And finally, the New York Mets —  vast over-achievers so far in this replay with a 17-12 season record — pounded San Francisco, 10-0. Dwight “Doc” Gooden recorded a complete game and every Met in the starting lineup either scored a run or drove one in, including Vince Coleman. I invoked his name only because somewhere in my possessions I have a photograph I shot of Coleman giving me an international finger sign. I got a press pass to see a double header against Atlanta in St. Louis in 1989 and I was able to go onto the field of the old Busch Stadium during batting practice. I shot several photographs of Braves' outfielder Dale Murphy for the daughter of a friend where I worked. I spotted Coleman in a tunnel leading from the Cardinals' dugout where scores of bats were stored in a rack. Coleman was selecting a bat but noticed me shooting his photograph. He promptly raised his middle finger, ruining my pictures and being, well, being himself. Remember, this is the guy who threw the firecracker at fans in Los Angeles in 1993 and injured three children.

The games I managed to fit in last week brought back a lot of memories. It was fun seeing the names of those players I had watched 25 years ago, including Coleman's. The games took on meaning once again and, although it will take me a long, long time to complete this replay, I was able to briefly get that feeling again of the personality of the teams and the progression of the season. Usually, because I had no real life, I could complete a full-season replay in about a year and a half. This time, at the rate I'm on, it'll take five years to finish the 1991 season.

But every so often, I'll find time to get out the dice and cards, toss a few games and get back into the magic that APBA had on us even as youngsters.

Wednesday, August 17, 2016

Rolling Games With Someone

Other than a brief time when I let a friend stay at my home while he recuperated from a rough divorce, I've played the APBA replay baseball games alone in the stillness of my own solitude for the past 10 years since my wife passed away.

At times, I may have played music in the background, or left a ball game on the television set while tossing the games, but for the most part the games were done in relative quiet. Other than the noise of the tumbling dice of the game on the rubber mouse pad I use to roll the die, there was mostly silence.

All that has changed and it gives some excuse as to why I've not written anything here in the past four months, and why I've not really fully delved into the 1991 baseball replay I began a year ago.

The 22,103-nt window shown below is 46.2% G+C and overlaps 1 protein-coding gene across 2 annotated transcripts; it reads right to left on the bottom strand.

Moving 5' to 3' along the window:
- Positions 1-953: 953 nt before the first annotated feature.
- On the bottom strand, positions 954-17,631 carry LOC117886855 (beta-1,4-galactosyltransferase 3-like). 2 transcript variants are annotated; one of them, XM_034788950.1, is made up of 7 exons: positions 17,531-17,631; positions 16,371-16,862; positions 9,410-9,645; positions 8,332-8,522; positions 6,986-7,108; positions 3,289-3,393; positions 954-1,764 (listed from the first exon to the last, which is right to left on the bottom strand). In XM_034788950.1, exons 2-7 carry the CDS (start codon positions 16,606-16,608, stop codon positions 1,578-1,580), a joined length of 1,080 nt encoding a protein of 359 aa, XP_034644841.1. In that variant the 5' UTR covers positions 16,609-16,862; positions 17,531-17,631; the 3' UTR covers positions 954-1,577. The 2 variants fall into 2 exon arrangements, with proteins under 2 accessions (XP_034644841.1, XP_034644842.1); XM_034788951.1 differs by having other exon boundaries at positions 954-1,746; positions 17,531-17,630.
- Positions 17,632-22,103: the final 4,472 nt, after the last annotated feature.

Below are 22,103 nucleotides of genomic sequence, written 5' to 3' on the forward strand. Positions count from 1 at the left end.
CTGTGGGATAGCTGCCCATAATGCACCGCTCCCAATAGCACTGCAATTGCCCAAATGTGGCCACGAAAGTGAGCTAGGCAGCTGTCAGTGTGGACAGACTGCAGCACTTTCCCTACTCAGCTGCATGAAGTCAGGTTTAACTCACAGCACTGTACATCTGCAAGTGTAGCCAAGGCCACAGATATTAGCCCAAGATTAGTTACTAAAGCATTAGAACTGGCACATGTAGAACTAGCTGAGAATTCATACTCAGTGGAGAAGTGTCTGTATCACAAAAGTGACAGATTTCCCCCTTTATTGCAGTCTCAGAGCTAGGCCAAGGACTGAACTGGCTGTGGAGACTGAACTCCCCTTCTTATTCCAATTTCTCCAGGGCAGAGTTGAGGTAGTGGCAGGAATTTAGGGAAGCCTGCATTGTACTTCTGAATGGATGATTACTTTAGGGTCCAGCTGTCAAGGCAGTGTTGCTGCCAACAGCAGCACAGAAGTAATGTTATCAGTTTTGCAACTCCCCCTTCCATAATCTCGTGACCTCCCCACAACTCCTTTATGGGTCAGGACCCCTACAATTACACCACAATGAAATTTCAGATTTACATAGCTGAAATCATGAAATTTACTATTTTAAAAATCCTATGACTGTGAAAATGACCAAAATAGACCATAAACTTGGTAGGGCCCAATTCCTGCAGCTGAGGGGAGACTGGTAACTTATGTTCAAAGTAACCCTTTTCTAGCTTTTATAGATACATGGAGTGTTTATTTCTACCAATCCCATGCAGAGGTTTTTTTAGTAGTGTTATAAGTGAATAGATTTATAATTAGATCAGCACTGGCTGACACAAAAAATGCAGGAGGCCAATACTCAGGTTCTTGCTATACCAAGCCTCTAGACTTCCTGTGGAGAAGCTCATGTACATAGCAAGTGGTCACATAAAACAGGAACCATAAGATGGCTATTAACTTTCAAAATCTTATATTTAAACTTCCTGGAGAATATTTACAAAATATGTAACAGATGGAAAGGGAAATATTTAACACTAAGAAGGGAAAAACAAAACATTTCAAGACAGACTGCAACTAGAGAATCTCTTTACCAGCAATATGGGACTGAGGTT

Frequent readers know about my Illinois girl — the girl I met in northern Illinois last September who changed my world and brought my heart back to life. I spent the ensuing nine months traveling to see her. There wasn't a lot of time to roll games or to update the replay when I was constantly on the road making the 554-mile trip to her home. I used up my vacation days at work by mid-year and on a few occasions actually drove up there on a Saturday and returned late Sunday. It was a 17-hour round trip to see her for about 20 hours then. Such is love.

I made the trip up there 16 times. On the 15th trip back, I learned what true love was, too. It's not the hand-holding in the park, starry-eyed gazes at each other, sharing food and giggling romantic montage while some upbeat Monkees' song plays in the background.

No, I learned the real meaning of love at 10:45 p.m in Effingham, Ill., on May 29. I was heading back home with my Illinois girl's two cats in carrying cases in my back seat. I brought them with me to help her out; she was in the process of selling her home and we felt they didn't need to be part of the chaos of moving.

They had dumped over their water bowls and cat litter boxes, making a thick muddy paste. The smell of cat pee, scented litter and Fear (both theirs and mine) sweltered in the car. Their yowls were loud enough to drown out my own. I looked in the back seat to calm the cats and I saw one's paw reaching out of her cage, clawing at the other cage in an attempt, it appeared, to free her brother cat. I still had more than four hours left to drive. I offered a prayer to the huge cross that serves as a tourist stop alongside I-57 at Effingham for peace and serenity among cats and drove on.

Other than the time with my cat passengers, I made the trip home alone 15 times. On the 16th trip back, I didn't travel alone. My Illinois girl came with me. She sold her house, packed her things, loaded the dog in the car, hopped in and and moved south.